(2) Krugman’s argument is that it is wrong to view V (“velocity of circulation” or the speed with which an average dollar turns over and thus pushes up prices) as independently determined, so that if prices are falling the Fed can just pump up the money supply to keep the total value of output (measured in dollars) from falling. Krugman’s point is that in a liquidity trap, if the Fed doubles the money supply, then velocity will simply get cut in half. So the Fed can push and push and push, and it won’t prop up aggregate demand (measured in nominal dollars).

(3) I’m not saying I agree with Krugman, I’m just saying it is an interesting thing to consider. The standard explanation for what happened in the early 1930s–an explanation shared by Scott Sumner, Ben Bernanke, (the later) Friedrich Hayek, and many modern Austrians–is that the Fed stupidly allowed the money stock to collapse, which pulled down “MV” and thus pulled down “PY.” Since prices couldn’t fall quickly enough (for various reasons some of which were the fault of Herbert Hoover and unions), that meant real output (Y) had to fall. Now if in, say, 2005 we wanted to test this idea, we might say, “Shucks it’s too bad we couldn’t re-run history. If the Friedman explanation were right, a massive spike in the monetary base would’ve nipped things in the bud. But too bad we’ll never be able to really test it; I bet the Fed would never have the courage to really put the pedal to the medal and increase the monetary base a ludicrous amount and keep M1 from falling in the midst of a huge financial panic. But if the Fed did do that–and then the economy quickly bounced back–that would be proof that Friedman was right. Of course, if the economy continued to flounder, and we ended up with the second Great Depression, then propping up M clearly wasn’t the solution…”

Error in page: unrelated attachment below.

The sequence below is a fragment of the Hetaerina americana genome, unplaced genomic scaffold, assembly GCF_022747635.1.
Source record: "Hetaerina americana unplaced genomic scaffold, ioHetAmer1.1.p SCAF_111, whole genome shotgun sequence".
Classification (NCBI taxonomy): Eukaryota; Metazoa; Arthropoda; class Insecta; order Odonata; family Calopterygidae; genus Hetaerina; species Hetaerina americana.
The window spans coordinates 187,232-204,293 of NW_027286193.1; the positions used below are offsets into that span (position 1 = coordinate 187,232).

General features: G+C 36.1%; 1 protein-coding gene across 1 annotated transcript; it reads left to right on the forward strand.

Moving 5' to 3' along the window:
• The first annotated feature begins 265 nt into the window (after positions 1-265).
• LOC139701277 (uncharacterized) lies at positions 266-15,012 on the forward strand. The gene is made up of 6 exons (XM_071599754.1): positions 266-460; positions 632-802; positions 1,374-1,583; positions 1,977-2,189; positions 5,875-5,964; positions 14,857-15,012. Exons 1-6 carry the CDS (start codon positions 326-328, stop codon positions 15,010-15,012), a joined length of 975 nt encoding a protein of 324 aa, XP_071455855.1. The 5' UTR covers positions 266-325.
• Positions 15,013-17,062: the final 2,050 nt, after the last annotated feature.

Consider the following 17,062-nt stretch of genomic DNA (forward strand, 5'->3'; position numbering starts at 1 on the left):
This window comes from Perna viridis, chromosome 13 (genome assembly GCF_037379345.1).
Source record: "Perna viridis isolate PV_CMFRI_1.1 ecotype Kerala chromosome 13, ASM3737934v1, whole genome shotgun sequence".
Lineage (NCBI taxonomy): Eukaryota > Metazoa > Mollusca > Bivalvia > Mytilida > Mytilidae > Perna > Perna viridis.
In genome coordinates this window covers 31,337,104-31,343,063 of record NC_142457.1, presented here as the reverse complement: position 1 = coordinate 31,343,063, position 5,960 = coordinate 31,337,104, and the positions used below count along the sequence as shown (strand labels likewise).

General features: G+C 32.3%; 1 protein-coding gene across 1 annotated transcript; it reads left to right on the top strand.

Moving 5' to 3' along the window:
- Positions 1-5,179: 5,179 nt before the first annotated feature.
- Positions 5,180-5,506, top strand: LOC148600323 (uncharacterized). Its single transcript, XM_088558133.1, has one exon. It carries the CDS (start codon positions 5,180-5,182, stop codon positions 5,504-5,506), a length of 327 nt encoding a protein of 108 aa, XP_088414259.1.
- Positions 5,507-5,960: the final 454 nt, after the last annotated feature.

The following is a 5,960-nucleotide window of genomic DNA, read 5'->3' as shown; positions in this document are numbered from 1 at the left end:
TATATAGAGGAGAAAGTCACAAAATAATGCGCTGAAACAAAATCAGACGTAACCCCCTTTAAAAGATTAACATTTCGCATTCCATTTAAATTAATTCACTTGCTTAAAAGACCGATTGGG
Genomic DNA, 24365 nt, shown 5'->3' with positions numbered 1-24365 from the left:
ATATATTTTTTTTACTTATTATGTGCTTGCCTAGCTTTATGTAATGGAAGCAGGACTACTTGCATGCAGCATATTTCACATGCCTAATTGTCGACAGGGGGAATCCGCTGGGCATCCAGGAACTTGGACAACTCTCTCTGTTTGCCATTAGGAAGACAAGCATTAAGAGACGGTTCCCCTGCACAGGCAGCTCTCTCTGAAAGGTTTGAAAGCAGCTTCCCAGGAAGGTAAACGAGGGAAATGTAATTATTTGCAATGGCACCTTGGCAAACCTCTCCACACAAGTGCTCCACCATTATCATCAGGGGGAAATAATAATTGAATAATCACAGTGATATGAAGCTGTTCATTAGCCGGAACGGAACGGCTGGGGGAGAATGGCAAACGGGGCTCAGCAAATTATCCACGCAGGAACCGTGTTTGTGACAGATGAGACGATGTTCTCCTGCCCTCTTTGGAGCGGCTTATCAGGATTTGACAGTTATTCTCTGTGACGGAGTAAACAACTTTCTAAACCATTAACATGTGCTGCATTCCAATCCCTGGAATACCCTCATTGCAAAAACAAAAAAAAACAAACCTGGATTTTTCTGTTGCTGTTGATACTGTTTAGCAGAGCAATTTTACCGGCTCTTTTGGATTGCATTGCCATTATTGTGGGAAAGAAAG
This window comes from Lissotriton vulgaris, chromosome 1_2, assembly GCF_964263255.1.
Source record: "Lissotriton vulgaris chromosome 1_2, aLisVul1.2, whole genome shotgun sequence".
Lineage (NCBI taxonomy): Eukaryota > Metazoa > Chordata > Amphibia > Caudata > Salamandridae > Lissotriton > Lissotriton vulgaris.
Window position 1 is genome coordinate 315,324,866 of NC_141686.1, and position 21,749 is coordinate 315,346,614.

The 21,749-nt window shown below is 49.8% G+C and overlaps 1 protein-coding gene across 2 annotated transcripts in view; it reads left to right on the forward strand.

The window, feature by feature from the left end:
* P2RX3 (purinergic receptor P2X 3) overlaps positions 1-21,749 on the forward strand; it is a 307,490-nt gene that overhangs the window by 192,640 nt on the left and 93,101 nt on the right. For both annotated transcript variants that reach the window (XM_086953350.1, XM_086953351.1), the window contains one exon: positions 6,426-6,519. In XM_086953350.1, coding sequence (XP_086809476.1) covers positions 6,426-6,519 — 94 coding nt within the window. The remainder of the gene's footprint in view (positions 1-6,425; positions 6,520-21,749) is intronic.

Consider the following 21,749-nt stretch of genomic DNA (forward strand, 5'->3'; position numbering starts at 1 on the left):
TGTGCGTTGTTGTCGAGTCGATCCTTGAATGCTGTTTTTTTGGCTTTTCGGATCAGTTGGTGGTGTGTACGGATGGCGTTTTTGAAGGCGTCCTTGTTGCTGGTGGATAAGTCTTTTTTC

(4) To drive home the point: Scott Sumner can appreciate how annoying it is that Krugman will continue to cling to his doctrine that big fiscal deficits are the way to fix depressions, even as unemployment breaks 10% while the government runs a $1.4 trillion deficit. Yet Scott has no problem looking at what Bernanke has done with the monetary base and saying, “Obviously it’s not enough, because we’re still stuck in a recession.” Again, this doesn’t prove Scott is wrong, but surely he can see the eerie similarity.

Comments are closed.